Building this kayak model is simpler than other wood-skin models and many times simpler than the beautiful stitch and glue or wood strip models. Unlike other kayak building techniques, the technique used to build this wood-canvas kayak does not require lofting, the building of a strong back, nor anyother complicated boat-building process. Let's take a look at the basic steps involved in building this kayak:
Build the Frame
From a clear 3/4" x 12" x 12' board (pine, poplar, spruce) rip the keel (3/4" x 1-1/2" x 12').
From the same board, rip the 11 - 12 strakes or longitudinals (3/4" x 5/8" x 12').
Trace the rib/bulkhead patterns onto a #2 3/4 x 12" x 8' board (pine, poplar, spruce, exterior plywood).
Trace the bow/stern patterns onto the remaining portion of the #2 3/4 x 12" x 8' board.
Cut out the rib/bulkhead pieces. Pay particular attention to the pieces that have parallel edges--make sure these
edges are parallel. Otherwise, you'll run into trouble when assembling the ribs.
Assemble the rib/bulkhead pieces using waterproof glue and screws. I use pocketholes and faceframe screws to
assemble the ribs.
Cut out the bow and stern.
Crosscut the keel to its finished length. Clamp it to a 2 x 6 and clamp the 2 x 6 and keel in a workmate or suitable
Mark and dado insets along the keel to accept the ribs/bulkheads.
Mount the rib/bulkhead pieces to the keel using waterproof glue and screws.
Mount the bow and stern to the keel using waterproof glue and screws.
Mount the top/center strake between the bow and stern. Cut the strake at the front and back cockpit ribs. Screws and waterproof glue are used at all strake connections.
Mount the left and right "gunwale" strakes, beginning at the center rib and working forward.
Miter the strake ends to mount flush at the bow and stern. Screws and waterproof glue are used at each connection point.
Mount the remaining strakes, mitering their ends to mount flush at the bow and stern. Screws and waterproof glue are used at each connection point.
Build up cockpit with additional pieces along left/right gunwale.
Build up cockpit ribs between the top/center strakes and left/right deck strakes.
Round over and sand corners of all strakes and keel. Ensure that all screw heads are below wood surface and that frame has no obtrusions, splinters, or other defects that could interfere with the canvas skin.
Paint entire frame using your choice: Primer, thinned paint, sealer. Apply second coat as needed. A sprayer works best.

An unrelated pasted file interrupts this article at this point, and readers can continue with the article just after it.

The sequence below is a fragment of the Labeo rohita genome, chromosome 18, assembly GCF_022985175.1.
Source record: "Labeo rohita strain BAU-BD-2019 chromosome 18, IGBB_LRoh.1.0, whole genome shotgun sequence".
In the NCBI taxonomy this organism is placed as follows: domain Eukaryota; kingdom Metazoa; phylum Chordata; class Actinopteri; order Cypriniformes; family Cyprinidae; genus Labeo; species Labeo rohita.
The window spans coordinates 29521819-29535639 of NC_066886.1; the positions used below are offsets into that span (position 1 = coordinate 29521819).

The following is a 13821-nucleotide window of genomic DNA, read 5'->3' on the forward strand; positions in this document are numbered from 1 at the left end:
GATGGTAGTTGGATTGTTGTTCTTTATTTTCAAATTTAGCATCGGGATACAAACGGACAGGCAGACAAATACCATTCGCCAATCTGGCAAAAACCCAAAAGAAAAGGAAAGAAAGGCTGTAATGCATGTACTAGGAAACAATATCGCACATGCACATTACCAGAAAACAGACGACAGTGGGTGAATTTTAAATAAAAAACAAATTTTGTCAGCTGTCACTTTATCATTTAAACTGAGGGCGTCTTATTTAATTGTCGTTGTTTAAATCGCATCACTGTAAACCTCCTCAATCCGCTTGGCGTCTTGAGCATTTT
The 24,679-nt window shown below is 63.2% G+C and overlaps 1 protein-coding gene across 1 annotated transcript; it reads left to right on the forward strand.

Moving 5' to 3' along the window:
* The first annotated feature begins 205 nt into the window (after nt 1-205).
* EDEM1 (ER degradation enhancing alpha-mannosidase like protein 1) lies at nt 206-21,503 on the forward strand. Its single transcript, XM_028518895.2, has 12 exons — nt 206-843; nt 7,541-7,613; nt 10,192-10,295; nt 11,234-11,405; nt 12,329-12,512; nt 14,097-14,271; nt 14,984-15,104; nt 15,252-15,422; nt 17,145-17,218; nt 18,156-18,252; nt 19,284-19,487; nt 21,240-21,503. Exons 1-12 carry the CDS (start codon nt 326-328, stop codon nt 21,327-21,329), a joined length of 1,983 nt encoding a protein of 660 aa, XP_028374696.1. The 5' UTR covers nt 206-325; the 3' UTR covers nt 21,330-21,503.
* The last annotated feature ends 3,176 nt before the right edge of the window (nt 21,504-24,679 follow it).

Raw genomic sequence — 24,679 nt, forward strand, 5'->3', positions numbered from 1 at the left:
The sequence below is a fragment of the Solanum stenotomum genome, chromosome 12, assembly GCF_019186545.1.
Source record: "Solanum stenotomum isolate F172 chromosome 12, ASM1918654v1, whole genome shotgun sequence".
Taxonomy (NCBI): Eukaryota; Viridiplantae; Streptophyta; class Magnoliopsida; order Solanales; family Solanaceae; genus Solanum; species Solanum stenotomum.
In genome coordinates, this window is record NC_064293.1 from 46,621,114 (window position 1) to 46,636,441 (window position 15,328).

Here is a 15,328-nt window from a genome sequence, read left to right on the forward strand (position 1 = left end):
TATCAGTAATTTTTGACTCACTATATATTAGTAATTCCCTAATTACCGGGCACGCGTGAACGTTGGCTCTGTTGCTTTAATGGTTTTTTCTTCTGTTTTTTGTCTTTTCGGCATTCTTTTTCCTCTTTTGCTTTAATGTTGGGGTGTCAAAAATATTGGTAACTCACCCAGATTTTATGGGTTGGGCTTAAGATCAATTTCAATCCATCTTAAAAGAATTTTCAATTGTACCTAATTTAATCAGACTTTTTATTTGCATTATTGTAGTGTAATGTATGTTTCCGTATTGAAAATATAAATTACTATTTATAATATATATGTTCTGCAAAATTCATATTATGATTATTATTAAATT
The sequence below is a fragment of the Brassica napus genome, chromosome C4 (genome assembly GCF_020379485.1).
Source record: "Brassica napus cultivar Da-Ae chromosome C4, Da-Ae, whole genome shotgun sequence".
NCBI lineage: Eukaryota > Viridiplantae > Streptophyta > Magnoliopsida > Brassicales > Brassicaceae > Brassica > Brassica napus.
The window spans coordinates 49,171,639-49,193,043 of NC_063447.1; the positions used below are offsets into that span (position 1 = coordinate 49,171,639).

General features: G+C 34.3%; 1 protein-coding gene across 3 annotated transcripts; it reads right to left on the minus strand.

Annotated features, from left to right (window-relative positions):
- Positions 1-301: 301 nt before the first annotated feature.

Figure 1. Assembling the Frame (Press your Browser's Refresh Key to Restart the Animation)
Apply the Canvas
Layout canvas on covered floor and mark center line along entire length using snap-string method.
With the kayak frame upside down, lay canvas over frame, aligning the snapped center line on the canvas with the center of the keel.
Staple the canvas to the bow and stern, using only one staple at each location. Place the staple at the point where the bow/stern turns upward (downward with the frame upside down).
Beginning at the center, stretch and staple the canvas to the D and E strakes.
Slit and fold canvas over to cover bow/stern. Apply liquid nails wherever the canvas meets canvas. Staple.
Trim the canvas carefully at the top edge of the gunwale. Do not discard waste.
Apply trimmed waste pieces to the deck in four pieces. Apply liquid nails wherever the canvas meets canvas.
Cut two 10" by 60" pieces of canvas to provide the side panels. These panels provide a second layer of canvas to protect
the sides of the cockpit and they cover the Panel1-Panel3 and Panel2-Panel4 seams.
Apply thinned exterior paint using an appropriate brush. A good latex or oil-based paint will work fine. Apply three to four coats. The first two coats should be applied with some force, trying to saturate the canvas with the paint. Do not use a sprayer!
Optionally, after the second coat you can lightly sand the surface. You will make a difference sanding, however, the surface will always be a bit rough.
Figure 2. Installing the Canvas (Press your Browser's Refresh Key to Restart the Animation)
Cut out floor board from 3/8 plywood. Paint and lightly screw to cockpit ribs.
Cut out a seat back. If you cut it out of 1/8" plywood, you can bend it to provide a rounded support. Fasten seat back.
Glue or double-side tape 3/8" or 1/2" thick closed-cell foam to the floor board and seat back.
Apply rub strips to keel and gunwales.
Mount gate or homemade nylon strap handles to bow and stern.
Optionally, add combing.
Test it in a body of water and enjoy!
Store it dry, in a dry place, preferably out of the sun and weather. UV and moisture will kill a skin on frame boat in short order.